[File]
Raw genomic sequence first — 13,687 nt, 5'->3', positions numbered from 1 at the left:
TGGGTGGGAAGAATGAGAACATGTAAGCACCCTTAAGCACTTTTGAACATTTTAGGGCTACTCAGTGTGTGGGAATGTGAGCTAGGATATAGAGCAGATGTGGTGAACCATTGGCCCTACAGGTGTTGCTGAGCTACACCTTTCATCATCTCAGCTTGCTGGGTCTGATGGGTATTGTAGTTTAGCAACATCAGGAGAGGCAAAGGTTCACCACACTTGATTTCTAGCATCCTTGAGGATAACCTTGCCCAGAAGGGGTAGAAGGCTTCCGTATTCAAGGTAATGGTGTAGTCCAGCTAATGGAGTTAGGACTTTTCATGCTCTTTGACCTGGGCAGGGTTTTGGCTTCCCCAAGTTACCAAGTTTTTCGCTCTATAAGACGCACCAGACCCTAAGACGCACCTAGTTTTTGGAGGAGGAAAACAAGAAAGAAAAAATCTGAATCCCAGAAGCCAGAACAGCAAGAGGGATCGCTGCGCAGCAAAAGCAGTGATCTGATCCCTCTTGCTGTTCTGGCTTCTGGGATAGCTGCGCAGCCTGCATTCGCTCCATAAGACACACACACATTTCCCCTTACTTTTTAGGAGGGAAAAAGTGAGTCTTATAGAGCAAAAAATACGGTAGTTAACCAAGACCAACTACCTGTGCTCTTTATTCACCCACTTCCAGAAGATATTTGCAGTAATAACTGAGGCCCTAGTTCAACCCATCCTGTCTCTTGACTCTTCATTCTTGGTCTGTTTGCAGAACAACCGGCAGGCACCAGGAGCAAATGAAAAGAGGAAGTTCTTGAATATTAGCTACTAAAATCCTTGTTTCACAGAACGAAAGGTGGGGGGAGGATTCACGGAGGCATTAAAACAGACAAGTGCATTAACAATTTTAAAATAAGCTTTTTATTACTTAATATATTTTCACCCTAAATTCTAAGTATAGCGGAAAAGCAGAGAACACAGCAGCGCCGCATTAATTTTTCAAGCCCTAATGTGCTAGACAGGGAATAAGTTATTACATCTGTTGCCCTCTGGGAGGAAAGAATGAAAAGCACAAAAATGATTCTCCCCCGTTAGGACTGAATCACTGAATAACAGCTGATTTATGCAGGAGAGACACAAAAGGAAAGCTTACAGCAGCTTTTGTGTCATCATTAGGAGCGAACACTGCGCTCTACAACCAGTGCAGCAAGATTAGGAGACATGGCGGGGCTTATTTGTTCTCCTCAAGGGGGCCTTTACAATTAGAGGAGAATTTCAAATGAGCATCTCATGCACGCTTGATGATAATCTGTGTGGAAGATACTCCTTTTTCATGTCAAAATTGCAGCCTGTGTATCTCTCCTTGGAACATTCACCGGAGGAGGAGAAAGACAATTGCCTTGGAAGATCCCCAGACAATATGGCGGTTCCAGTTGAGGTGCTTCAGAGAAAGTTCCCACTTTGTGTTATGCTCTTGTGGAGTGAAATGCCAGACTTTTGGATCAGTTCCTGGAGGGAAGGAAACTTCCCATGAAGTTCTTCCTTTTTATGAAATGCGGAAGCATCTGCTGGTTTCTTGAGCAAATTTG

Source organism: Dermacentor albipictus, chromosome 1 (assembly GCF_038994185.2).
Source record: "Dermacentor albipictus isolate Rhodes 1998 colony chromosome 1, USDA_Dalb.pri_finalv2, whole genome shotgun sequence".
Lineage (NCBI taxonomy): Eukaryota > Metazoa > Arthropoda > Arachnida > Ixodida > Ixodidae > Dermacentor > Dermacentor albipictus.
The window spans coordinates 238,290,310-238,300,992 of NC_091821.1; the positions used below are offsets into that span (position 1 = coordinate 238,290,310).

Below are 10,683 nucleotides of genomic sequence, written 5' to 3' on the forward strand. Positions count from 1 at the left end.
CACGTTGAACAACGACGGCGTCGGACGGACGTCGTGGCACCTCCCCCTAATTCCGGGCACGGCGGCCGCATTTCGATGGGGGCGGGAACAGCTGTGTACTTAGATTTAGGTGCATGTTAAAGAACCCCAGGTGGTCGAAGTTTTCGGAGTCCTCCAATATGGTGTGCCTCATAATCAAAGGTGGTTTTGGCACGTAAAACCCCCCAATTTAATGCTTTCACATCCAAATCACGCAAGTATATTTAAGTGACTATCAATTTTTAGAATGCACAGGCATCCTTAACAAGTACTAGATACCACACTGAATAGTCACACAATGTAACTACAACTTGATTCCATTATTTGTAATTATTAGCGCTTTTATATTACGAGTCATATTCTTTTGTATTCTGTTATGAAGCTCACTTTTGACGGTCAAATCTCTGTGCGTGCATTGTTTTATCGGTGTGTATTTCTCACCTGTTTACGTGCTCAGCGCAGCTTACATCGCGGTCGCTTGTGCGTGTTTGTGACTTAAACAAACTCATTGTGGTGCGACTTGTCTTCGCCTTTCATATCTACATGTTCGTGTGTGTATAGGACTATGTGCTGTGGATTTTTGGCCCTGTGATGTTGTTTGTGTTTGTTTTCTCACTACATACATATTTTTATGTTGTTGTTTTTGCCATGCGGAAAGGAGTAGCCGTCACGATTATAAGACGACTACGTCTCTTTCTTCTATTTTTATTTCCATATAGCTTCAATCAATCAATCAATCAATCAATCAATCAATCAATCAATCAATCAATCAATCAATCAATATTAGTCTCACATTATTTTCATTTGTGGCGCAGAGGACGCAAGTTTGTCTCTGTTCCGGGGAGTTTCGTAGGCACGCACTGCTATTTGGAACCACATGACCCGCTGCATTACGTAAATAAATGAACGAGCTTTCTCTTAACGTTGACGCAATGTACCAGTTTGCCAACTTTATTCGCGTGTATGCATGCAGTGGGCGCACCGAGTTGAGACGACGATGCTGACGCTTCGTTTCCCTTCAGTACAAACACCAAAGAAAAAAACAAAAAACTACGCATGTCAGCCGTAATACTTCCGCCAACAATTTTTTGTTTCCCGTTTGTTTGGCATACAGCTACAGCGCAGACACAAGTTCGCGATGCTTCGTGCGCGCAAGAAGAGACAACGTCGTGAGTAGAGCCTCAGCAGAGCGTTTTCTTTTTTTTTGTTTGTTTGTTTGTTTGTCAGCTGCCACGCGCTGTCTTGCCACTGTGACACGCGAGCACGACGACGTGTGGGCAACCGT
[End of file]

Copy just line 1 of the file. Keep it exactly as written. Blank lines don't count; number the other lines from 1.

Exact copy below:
Raw genomic sequence first — 13,687 nt, 5'->3', positions numbered from 1 at the left: